Toxicokinetic (TK) concepts should be incorporated into the evaluation of safety and toxicity for any endpoint, including the issue of nonlinear TK. Toxicities occurring above the onset of nonlinear TK are highly uncertain and quantitatively of little relevance to real-world human exposures. Thus, use of an KMD concept in data interpretation and establishing a point of departure enables a more relevant and accurate risk prediction in humans. The White paper presents clear evidence supporting the predominant role of a functional GSH conjugation pathway as a protective mechanism. Further, there is evidential support that GSH can be depleted in the lungs following inhalation exposure. Based on the majority opinion, the KMD is around 20 ppm or below (one reviewer indicated 61 ppm is a possibility).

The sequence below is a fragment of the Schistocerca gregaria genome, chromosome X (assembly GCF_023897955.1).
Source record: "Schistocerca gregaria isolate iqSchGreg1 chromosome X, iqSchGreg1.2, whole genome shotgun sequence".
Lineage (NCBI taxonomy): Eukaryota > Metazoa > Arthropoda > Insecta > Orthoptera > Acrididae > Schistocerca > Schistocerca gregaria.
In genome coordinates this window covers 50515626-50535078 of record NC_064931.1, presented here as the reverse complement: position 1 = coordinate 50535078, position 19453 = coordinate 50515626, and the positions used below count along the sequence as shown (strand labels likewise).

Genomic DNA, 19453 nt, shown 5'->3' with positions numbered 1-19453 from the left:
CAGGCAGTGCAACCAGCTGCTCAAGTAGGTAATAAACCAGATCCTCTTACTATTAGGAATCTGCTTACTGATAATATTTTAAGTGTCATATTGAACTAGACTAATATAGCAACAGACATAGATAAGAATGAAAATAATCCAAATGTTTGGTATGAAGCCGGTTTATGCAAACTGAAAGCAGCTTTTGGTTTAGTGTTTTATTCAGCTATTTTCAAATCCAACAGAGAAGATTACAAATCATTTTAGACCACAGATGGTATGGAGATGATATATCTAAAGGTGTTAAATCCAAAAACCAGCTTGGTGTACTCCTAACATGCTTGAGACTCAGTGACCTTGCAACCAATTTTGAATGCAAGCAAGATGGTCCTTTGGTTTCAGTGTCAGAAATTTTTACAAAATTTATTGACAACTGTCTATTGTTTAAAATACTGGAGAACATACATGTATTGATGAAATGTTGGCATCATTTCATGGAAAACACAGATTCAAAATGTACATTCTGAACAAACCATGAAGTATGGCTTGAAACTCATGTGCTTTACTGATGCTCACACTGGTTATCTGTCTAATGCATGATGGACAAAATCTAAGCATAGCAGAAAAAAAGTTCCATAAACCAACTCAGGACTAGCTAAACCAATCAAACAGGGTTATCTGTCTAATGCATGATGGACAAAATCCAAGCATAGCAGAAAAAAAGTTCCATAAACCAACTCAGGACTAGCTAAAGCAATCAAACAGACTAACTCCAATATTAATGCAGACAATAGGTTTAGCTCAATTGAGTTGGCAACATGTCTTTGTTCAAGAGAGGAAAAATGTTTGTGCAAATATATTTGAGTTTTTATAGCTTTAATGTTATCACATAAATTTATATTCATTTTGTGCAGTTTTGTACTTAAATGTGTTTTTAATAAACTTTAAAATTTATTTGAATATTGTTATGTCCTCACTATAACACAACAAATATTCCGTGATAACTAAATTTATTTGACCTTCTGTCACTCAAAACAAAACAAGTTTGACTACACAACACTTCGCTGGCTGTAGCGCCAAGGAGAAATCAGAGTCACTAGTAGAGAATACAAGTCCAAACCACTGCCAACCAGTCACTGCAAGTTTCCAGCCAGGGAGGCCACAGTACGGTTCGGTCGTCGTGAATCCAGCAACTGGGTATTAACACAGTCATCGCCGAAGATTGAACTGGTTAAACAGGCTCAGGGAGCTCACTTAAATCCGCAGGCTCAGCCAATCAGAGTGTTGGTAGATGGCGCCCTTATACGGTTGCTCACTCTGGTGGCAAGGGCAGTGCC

In my opinion, the toxicokinetics issues most pertinent to the cancer WOE conclusion for 1,3-D are that: 1) Exposures are low from the relevant routes of exposure, both oral and inhalation; 2) 1,3-D is rapidly eliminated from the body, it does not accumulate, and the toxicokinetics following inhalation exposures is similar to that following oral exposures. Also the toxicokinetics in humans appears to be similar to those observed in rodents; 3) GSH based metabolic clearance seems to be saturated in the 10-30 ppm range based on the consistent results of several inhalation studies 4) The shift in linear clearance rates and changes in the ratios between the cis- and trans- isomers circulating in the blood support the use of a kinetically-derived maximum dose for repeated exposures at or below 30 ppm The following points are offered in the context of my experience about how WOE is used to inform safety decisions at EPA, and, specifically with respect to how WOE is used by EPA in evaluating toxicokinetic studies. Data from toxicokinetic and related studies are considered by EPA to understand a pesticide's absorption, distribution, bio- transformation, and excretion and to aid in understanding the mechanism of toxicity. Additionally, they are considered to evaluate the potential for accumulation of the test substance in tissues and/or organs as well as to evaluate the potential for induction of biotransformation as a result of exposure to the test substance. To my read, the 1,3-D toxicokinetic studies indicate that the substance does not bioaccumulate, that it is metabolized and detoxified similarly by the relevant routes of exposure (oral and inhalation), and that it is metabolized in essentially the same manner in the rat, mice and humans. Of prime importance to EPA is that toxicokinetic data can be used to assess the adequacy and relevance of the extrapolation of animal toxicity data (particularly chronic toxicity and/or carcinogenicity data) to human risk assessment. EPA recognizes that it is important not only to address questions regarding absorption, persistence, or distribution of the test chemical, but also to consider alterations in the metabolic profile occurring with doses that may be of toxicological concern, and that if such alterations do occur considerations of risk should be adjusted accordingly. The studies described in the 1,3-D white paper suggesting non-linear GSH metabolic clearance, and the identification of a KMD, are consistent with EPA's approach to weight of evidence evaluation. Metabolism data can also be used to help determine whether animal toxicity studies have adequately addressed any toxicity concerns arising from exposure to plant metabolites, and in the setting of tolerances, if any, for those metabolites in raw agricultural commodities. This concern is of minimal importance for 1,3-D, because out of all the exposure scenarios from its use, the only post-plant food use is from vineyards. Further, according to the EPA HED Human Health Risk Assessment document (2008) human risk from oral exposure to 1,3-D is negligible in that it is less than 5% of the population adjusted dose (PAD) for all population groups for food plus water from surface water sources. (To clarify, for pesticide registrations under FIFRA, EPA derives acute or chronic population adjusted doses (PADs) using an FQPA Safety Factor mandated by the Food Quality Protection Act taking into consideration potential pre and/or post natal toxicity and completeness of the data with respect to exposure and toxicity to infants and children. In the majority of instances, the PAD and the RfD are the same. FQPA Safety Factors can account for uncertainties in the overall completeness of the toxicity database, extrapolation from subchronic to a chronic study duration, and LOAEL to NOAEL extrapolation.) In its evaluation of the WOE of the toxicokinetics of 1,3-D, EPA would clearly note that the combined worst-case oral exposures are less than 5% of the PAD, and thus would be considered to be of low to negligible risk for the general population. Similarly, in their WOE evaluation of inhalation exposures to 1,3-D EPA would look at the modeled 50%, 90% and 95% risk calculations captured in table 31 of the 1,3-D white paper and the margins of exposure between these exposure scenarios and the chronic point of departure for 1,3-D of 3730 ug/m3 ambient air concentration. The greater than three orders of magnitude ratio between the chronic POD (or dose-response point that marks the beginning of low dose extrapolation) and the highest estimated exposure concentrations would also be considered to be low to negligible and likely lessen safety concerns during the WOE evaluation for the general population. Similar assessments would be done for mixer/loader and applicator subpopulations, as well as any other identified key sub population that could potentially be at greater risk because of higher exposures.